" But for the rest they [i.e. the Government of India] can now only rely on the natural course of events and the return of favourable export conditions, combined with the reduction of imports... to strengthen the exchange. Experience has demonstrated that in the present condition of the world trade stability is at present unattainable, but the Government of India see no reason why the operation of natural conditions should not allow of the eventual fixation of exchange at the level advocated in the report of the Currency Committee."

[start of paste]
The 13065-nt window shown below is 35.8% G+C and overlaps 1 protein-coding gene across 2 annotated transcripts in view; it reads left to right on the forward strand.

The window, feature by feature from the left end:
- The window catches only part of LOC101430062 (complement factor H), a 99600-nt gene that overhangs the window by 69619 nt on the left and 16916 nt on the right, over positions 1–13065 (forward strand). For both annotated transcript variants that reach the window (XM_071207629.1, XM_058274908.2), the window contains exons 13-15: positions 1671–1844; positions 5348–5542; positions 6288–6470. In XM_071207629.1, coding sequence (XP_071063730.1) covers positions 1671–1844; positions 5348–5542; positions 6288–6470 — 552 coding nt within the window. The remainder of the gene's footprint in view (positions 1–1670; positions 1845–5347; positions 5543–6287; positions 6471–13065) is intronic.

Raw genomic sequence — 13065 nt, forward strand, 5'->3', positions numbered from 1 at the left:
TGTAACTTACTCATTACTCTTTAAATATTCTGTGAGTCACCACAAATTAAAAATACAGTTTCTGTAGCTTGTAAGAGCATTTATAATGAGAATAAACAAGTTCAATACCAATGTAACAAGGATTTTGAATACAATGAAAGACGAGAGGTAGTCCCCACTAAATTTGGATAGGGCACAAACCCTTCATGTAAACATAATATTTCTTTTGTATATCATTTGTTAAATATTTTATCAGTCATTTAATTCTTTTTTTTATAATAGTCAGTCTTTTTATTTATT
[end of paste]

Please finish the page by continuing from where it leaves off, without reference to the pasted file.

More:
Which of the two views is correct ? Is it the low purchasing power of the rupee which is responsible for its fail, or is it due to an adverse balance of trade ? Now, it must at once be pointed out that an adverse balance of trade, as an explanation of the fall of exchange, is something new in Indian official literature. A fall of exchange was a common occurrence between 1873 and 1893, but no official ever offered the adverse balance of trade as an explanation. Again, can the doctrine of the adverse balance of trade furnish an ultimate explanation for the fall that occurred in 1907, 1914, and 1920? First of all, taking into consideration all the items visible and invisible, the balance-sheet of the trade of a country must balance, indeed, the disquisitions attached to the Indian Paper Currency Reports, wherein this doctrine of adverse balance as a cause of fall in exchange is usually to be found, never fail to insist that there is no such thing as a " drain " from India by showing item by item how the exports of India are paid for by the imports, even in those years in which the exchange has fallen. The queer thing is, the same Reports persist in speaking of an adverse balance of trade. Given the admission that all Indian exports are paid for, it is difficult to see what remains to speak of as a balance. Why should that part of trade liquidated by money be spoken of as a" balance " ? One might as well speak of a balance of trade in terms of cutlery or any other commodity that enters into the trading operations of the country. The extent to which money enters into the trading transactions of two countries is governed by the same law of relative values as is the case with any other commodity. If more money goes out of a country than did previously, it simply means that relatively to other commodities it has become cheaper. But if there is such a thing as an adverse balance in the sense that commodity imports exceed commodity exports, then there arises the further question : Why do exports fall off and imports mount up ? In other words, given a normal equilibrium of trade, what causes an adverse balance of trade ? For this there is no official explanation. Indeed, the possibility of such a query is not even anticipated in the official literature. But the question is a fundamental one. An adverse balance of trade in the above sense is only another way of staling that the country has become a market which is good to sell in and bad to buy from. Now a market is good to sell in and bad to buy from when the level of prices ruling in that market is higher than the level of prices ruling outside. Therefore, if an adverse balance of trade is the cause of the fall of exchange, and if the adverse balance of trade is caused by internal prices being higher than external prices, then it follows that the fall of exchange is nothing but the currency's fall in purchasing power, which is the same thing as the rise of prices. The adverse balance of trade is an explanation a step short of the final explanation. Try to circumvent the issue as one may, it is impossible to escape the conclusion that the fall in the exchange value of the rupee is a resultant of the fall in the purchasing power of the rupee.